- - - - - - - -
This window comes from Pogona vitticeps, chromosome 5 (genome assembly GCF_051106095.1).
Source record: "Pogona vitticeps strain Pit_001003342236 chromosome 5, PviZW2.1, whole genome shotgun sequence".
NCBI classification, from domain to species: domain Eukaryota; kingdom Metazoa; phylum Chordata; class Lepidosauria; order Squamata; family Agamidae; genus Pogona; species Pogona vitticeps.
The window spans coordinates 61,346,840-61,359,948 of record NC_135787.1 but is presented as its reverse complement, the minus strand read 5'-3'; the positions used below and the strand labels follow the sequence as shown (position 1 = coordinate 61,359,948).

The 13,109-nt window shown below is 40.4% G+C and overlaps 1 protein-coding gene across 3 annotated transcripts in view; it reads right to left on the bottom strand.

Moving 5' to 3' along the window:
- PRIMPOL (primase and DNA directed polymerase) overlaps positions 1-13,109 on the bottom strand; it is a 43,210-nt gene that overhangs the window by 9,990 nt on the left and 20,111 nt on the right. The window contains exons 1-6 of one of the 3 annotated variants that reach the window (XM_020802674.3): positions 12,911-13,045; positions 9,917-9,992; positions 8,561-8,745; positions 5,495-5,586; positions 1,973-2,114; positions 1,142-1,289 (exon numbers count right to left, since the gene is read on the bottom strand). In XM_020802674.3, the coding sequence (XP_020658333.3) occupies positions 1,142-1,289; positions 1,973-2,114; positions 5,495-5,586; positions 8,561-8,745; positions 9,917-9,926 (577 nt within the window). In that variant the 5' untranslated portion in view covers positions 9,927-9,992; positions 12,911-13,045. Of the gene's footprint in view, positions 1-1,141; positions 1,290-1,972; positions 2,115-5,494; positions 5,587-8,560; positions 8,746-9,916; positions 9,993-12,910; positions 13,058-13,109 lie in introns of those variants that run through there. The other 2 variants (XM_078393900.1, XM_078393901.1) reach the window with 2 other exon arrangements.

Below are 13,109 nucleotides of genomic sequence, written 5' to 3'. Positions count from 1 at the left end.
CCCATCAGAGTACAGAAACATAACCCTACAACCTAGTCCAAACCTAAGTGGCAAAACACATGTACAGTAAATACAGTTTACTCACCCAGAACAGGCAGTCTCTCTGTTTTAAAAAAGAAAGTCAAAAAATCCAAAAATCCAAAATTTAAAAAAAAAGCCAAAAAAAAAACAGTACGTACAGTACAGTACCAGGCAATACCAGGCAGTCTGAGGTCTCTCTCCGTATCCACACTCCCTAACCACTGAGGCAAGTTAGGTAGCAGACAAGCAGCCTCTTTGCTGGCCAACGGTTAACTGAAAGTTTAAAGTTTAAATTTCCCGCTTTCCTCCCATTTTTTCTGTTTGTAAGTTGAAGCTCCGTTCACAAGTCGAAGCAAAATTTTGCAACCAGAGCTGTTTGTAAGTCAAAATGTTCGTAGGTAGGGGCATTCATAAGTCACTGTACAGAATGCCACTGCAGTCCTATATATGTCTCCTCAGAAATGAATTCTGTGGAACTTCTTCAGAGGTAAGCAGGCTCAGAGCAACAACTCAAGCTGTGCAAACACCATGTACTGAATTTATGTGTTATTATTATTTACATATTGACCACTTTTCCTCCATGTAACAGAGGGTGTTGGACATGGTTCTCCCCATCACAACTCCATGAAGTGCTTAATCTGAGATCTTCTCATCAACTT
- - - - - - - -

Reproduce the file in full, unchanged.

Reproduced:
This window comes from Pogona vitticeps, chromosome 5 (genome assembly GCF_051106095.1).
Source record: "Pogona vitticeps strain Pit_001003342236 chromosome 5, PviZW2.1, whole genome shotgun sequence".
NCBI classification, from domain to species: domain Eukaryota; kingdom Metazoa; phylum Chordata; class Lepidosauria; order Squamata; family Agamidae; genus Pogona; species Pogona vitticeps.
The window spans coordinates 61,346,840-61,359,948 of record NC_135787.1 but is presented as its reverse complement, the minus strand read 5'-3'; the positions used below and the strand labels follow the sequence as shown (position 1 = coordinate 61,359,948).

The 13,109-nt window shown below is 40.4% G+C and overlaps 1 protein-coding gene across 3 annotated transcripts in view; it reads right to left on the bottom strand.

Moving 5' to 3' along the window:
- PRIMPOL (primase and DNA directed polymerase) overlaps positions 1-13,109 on the bottom strand; it is a 43,210-nt gene that overhangs the window by 9,990 nt on the left and 20,111 nt on the right. The window contains exons 1-6 of one of the 3 annotated variants that reach the window (XM_020802674.3): positions 12,911-13,045; positions 9,917-9,992; positions 8,561-8,745; positions 5,495-5,586; positions 1,973-2,114; positions 1,142-1,289 (exon numbers count right to left, since the gene is read on the bottom strand). In XM_020802674.3, the coding sequence (XP_020658333.3) occupies positions 1,142-1,289; positions 1,973-2,114; positions 5,495-5,586; positions 8,561-8,745; positions 9,917-9,926 (577 nt within the window). In that variant the 5' untranslated portion in view covers positions 9,927-9,992; positions 12,911-13,045. Of the gene's footprint in view, positions 1-1,141; positions 1,290-1,972; positions 2,115-5,494; positions 5,587-8,560; positions 8,746-9,916; positions 9,993-12,910; positions 13,058-13,109 lie in introns of those variants that run through there. The other 2 variants (XM_078393900.1, XM_078393901.1) reach the window with 2 other exon arrangements.

Below are 13,109 nucleotides of genomic sequence, written 5' to 3'. Positions count from 1 at the left end.
CCCATCAGAGTACAGAAACATAACCCTACAACCTAGTCCAAACCTAAGTGGCAAAACACATGTACAGTAAATACAGTTTACTCACCCAGAACAGGCAGTCTCTCTGTTTTAAAAAAGAAAGTCAAAAAATCCAAAAATCCAAAATTTAAAAAAAAAGCCAAAAAAAAAACAGTACGTACAGTACAGTACCAGGCAATACCAGGCAGTCTGAGGTCTCTCTCCGTATCCACACTCCCTAACCACTGAGGCAAGTTAGGTAGCAGACAAGCAGCCTCTTTGCTGGCCAACGGTTAACTGAAAGTTTAAAGTTTAAATTTCCCGCTTTCCTCCCATTTTTTCTGTTTGTAAGTTGAAGCTCCGTTCACAAGTCGAAGCAAAATTTTGCAACCAGAGCTGTTTGTAAGTCAAAATGTTCGTAGGTAGGGGCATTCATAAGTCACTGTACAGAATGCCACTGCAGTCCTATATATGTCTCCTCAGAAATGAATTCTGTGGAACTTCTTCAGAGGTAAGCAGGCTCAGAGCAACAACTCAAGCTGTGCAAACACCATGTACTGAATTTATGTGTTATTATTATTTACATATTGACCACTTTTCCTCCATGTAACAGAGGGTGTTGGACATGGTTCTCCCCATCACAACTCCATGAAGTGCTTAATCTGAGATCTTCTCATCAACTT